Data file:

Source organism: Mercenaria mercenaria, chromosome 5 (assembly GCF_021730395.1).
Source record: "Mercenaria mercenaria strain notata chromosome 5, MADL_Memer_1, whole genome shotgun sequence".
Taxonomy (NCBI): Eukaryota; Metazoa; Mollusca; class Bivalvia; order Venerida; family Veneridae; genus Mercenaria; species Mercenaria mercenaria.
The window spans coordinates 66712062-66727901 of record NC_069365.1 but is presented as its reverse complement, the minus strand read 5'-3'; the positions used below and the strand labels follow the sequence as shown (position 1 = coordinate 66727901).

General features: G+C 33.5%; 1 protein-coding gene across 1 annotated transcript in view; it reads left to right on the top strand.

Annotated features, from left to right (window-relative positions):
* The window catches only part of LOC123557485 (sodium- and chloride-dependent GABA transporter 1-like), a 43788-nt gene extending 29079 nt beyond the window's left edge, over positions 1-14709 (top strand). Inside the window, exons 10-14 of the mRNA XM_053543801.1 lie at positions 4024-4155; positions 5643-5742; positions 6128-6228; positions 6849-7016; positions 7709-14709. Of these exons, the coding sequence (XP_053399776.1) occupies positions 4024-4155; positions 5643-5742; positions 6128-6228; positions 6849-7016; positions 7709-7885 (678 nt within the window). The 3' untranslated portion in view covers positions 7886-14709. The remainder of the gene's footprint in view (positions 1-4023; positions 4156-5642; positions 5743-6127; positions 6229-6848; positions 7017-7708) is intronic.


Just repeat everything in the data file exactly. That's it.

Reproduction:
Source organism: Mercenaria mercenaria, chromosome 5 (assembly GCF_021730395.1).
Source record: "Mercenaria mercenaria strain notata chromosome 5, MADL_Memer_1, whole genome shotgun sequence".
Taxonomy (NCBI): Eukaryota; Metazoa; Mollusca; class Bivalvia; order Venerida; family Veneridae; genus Mercenaria; species Mercenaria mercenaria.
The window spans coordinates 66712062-66727901 of record NC_069365.1 but is presented as its reverse complement, the minus strand read 5'-3'; the positions used below and the strand labels follow the sequence as shown (position 1 = coordinate 66727901).

General features: G+C 33.5%; 1 protein-coding gene across 1 annotated transcript in view; it reads left to right on the top strand.

Annotated features, from left to right (window-relative positions):
* The window catches only part of LOC123557485 (sodium- and chloride-dependent GABA transporter 1-like), a 43788-nt gene extending 29079 nt beyond the window's left edge, over positions 1-14709 (top strand). Inside the window, exons 10-14 of the mRNA XM_053543801.1 lie at positions 4024-4155; positions 5643-5742; positions 6128-6228; positions 6849-7016; positions 7709-14709. Of these exons, the coding sequence (XP_053399776.1) occupies positions 4024-4155; positions 5643-5742; positions 6128-6228; positions 6849-7016; positions 7709-7885 (678 nt within the window). The 3' untranslated portion in view covers positions 7886-14709. The remainder of the gene's footprint in view (positions 1-4023; positions 4156-5642; positions 5743-6127; positions 6229-6848; positions 7017-7708) is intronic.